WASHINGTON, Nov. 16, 2021 /PRNewswire/ -- For the fourth consecutive month a higher percentage of Black workers are finding living-wage jobs, according to the October True Rate of Unemployment (TRU) report from the Ludwig Institute of Shared Economic Prosperity (LISEP). That's the modest good news.
But the bad news is that Black workers still have a lower percentage of living wage jobs than white workers. And, the living-wage job gap between female workers and their male counterparts has reached double digits, the largest disparity since the beginning of the pandemic.
"We are seeing some encouraging signs of an improving economy, with both Black and Hispanic workers narrowing the racial inequality gap in recent months and a general improvement in living-wage job prospects, though we have a ways to go to achieve equitable treatment," said LISEP chairman Gene Ludwig. "Yet the widening gender gap is concerning, as a truly sustainable economic recovery must treat all participants equally."
LISEP's TRU report for October revealed that the overall percentage of "functionally unemployed" Americans -- defined as those seeking, but unable to find, full-time employment paying above the poverty level -- dropped to 23.5%, a 0.4 percentage point decline over the previous month. By comparison, the monthly unemployment rate released by the U.S. Bureau of Labor Statistics stands at 4.6% for October, a 0.2 percentage point drop from the 4.8% rate in September.
For the fourth consecutive month, Black workers have seen an improvement in living-wage job prospects, with functional unemployment for this group improving by 1.2 percentage points, from 27.9% to 26.7%. The Black TRU has improved more than 3 percentage points over the July 2021 level (29.8%), and is the lowest since December 2019, which was also 26.7%. Hispanic workers led all demographics with a 1.4 percentage point improvement in TRU (from 28.8% in September to 27.4% in October), while White workers lost ground with a TRU up 0.3 percentage points, 22.3% from 22.0% the previous month.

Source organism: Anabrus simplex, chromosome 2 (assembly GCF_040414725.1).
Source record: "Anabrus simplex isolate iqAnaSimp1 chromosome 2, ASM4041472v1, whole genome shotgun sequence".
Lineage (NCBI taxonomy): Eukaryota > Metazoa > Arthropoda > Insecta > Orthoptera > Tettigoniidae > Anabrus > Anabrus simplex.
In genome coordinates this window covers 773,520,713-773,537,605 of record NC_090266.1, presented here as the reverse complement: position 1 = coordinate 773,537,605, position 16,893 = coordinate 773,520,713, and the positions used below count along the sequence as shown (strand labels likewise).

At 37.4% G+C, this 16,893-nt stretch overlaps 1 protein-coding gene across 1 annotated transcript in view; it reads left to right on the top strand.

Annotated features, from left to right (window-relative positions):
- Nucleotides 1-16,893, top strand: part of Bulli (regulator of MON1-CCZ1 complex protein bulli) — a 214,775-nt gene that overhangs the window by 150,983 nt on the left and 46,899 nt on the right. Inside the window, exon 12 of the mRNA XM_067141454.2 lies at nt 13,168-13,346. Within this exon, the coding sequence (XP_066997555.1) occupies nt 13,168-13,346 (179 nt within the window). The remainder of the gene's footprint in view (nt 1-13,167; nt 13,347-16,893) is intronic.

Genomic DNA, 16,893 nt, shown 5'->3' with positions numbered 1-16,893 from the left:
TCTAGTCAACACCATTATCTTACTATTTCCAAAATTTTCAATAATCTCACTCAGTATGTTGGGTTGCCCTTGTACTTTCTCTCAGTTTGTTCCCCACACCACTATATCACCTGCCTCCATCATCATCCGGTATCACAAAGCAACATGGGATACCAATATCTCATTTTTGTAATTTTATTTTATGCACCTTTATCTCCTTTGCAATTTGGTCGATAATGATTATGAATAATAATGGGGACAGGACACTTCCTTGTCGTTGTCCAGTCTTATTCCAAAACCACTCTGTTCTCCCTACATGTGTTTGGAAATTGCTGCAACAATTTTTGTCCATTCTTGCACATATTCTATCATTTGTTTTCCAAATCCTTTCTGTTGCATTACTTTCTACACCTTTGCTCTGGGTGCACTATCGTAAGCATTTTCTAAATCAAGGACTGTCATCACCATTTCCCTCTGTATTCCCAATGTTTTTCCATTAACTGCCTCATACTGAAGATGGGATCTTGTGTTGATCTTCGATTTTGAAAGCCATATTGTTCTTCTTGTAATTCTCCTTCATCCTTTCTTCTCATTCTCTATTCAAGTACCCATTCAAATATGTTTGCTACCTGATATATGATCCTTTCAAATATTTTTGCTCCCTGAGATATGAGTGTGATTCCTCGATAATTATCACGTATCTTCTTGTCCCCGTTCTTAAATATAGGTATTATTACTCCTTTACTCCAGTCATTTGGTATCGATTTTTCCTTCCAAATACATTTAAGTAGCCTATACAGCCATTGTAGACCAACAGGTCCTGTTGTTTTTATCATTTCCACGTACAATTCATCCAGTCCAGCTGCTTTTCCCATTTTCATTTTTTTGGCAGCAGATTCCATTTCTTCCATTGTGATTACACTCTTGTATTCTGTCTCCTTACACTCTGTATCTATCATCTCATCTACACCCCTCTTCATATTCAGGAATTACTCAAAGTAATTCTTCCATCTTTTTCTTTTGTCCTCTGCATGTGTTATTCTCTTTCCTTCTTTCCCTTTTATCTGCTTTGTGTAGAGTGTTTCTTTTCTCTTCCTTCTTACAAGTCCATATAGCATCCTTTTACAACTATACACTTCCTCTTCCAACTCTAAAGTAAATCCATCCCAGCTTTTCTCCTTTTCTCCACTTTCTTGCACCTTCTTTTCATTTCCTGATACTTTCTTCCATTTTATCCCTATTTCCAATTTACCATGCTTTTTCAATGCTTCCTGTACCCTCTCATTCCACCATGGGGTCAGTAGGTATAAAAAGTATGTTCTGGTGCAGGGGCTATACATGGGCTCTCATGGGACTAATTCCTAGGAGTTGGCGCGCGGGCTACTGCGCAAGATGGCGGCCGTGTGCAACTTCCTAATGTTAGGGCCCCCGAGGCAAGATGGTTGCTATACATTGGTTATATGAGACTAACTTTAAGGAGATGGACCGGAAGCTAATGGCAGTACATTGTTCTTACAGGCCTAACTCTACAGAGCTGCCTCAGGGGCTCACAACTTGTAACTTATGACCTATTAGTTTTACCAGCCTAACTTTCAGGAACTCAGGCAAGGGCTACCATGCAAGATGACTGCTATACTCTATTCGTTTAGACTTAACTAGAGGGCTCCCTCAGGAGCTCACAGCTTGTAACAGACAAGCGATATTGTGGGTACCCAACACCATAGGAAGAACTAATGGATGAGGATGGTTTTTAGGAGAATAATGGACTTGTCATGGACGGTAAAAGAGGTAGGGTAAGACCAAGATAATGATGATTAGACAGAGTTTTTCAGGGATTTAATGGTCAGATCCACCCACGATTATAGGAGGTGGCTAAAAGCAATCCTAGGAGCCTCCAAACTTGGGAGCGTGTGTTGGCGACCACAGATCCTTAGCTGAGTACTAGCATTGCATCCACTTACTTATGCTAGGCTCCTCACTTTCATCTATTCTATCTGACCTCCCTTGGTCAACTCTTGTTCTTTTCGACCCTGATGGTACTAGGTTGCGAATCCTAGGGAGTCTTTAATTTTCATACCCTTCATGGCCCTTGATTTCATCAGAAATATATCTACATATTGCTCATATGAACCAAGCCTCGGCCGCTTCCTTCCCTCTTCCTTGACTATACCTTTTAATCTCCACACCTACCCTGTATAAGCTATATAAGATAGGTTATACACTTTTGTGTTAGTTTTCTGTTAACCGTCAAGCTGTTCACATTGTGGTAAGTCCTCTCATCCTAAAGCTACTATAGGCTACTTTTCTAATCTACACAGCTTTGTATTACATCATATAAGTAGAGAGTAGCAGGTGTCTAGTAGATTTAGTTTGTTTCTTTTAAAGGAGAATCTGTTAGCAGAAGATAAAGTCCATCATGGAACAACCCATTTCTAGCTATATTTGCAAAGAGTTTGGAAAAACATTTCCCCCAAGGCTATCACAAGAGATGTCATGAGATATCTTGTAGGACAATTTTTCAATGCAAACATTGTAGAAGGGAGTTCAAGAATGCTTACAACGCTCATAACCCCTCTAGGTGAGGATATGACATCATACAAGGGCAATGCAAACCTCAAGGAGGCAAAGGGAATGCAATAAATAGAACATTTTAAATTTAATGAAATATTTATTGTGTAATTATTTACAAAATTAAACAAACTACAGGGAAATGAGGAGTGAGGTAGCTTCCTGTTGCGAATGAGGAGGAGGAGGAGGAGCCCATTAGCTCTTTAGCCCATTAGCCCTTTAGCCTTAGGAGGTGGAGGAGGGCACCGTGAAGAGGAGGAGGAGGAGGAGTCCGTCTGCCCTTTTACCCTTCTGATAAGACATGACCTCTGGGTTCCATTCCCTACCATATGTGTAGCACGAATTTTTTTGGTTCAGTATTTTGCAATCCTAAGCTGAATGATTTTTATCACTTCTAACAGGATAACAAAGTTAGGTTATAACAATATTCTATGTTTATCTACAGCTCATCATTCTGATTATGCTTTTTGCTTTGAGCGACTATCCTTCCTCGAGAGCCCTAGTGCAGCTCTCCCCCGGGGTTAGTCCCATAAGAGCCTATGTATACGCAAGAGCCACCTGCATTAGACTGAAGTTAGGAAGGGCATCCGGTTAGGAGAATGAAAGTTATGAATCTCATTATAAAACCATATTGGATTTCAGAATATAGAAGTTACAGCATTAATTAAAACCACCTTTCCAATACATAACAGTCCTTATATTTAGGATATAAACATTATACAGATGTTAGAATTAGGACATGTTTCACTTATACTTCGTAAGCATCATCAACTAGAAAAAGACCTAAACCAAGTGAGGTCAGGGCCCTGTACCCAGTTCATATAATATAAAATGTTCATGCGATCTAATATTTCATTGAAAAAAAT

But even as the racial gap for living-wage jobs has narrowed, the same cannot be said for the gender gap. Male workers saw a significant improvement in the October TRU report, dropping 1.4 percentage points, from 19.9% down to 18.5%. Women, meanwhile, moved in the opposite direction, rising from 28.7% to 29.1%, a 0.4 percentage point gain. The 10.6 percentage point gap between male and female workers is the first time the differential has moved into double digits since the beginning of the pandemic, when the difference was 11.1 percentage points in May 2020.
Ludwig said that overall it was an encouraging report, but certain aspects -- particularly the widening gender gap -- should serve as a signal to policymakers.
"It is gratifying to see most numbers moving in the right direction, but we clearly have a lot of work to do for low- and middle-income America," Ludwig said. "Without a doubt, final passage of President Biden's infrastructure bill is a step in the right direction -- not only will this provide a pipeline of well-paying jobs into the foreseeable future, but it will develop the critical infrastructure necessary for our nation to aggressively compete in the global economy.
"But without a commitment to human infrastructure -- child care, elder care, education, job training, and the like -- we may very well see certain groups get left further behind. Policymakers should take note."
The Ludwig Institute for Shared Economic Prosperity (LISEP) issued the white paper "Measuring Better: Development of 'True Rate of Unemployment' Data as the Basis for Social and Economic Policy'' upon announcing the new statistical measure in October. The paper and methodology can be viewed here. LISEP issues TRU one to two weeks following the release of the BLS unemployment report, which occurs on the first Friday of each month. The TRU rate and supporting data are available on the LISEP website at https://www.lisep.org/tru.
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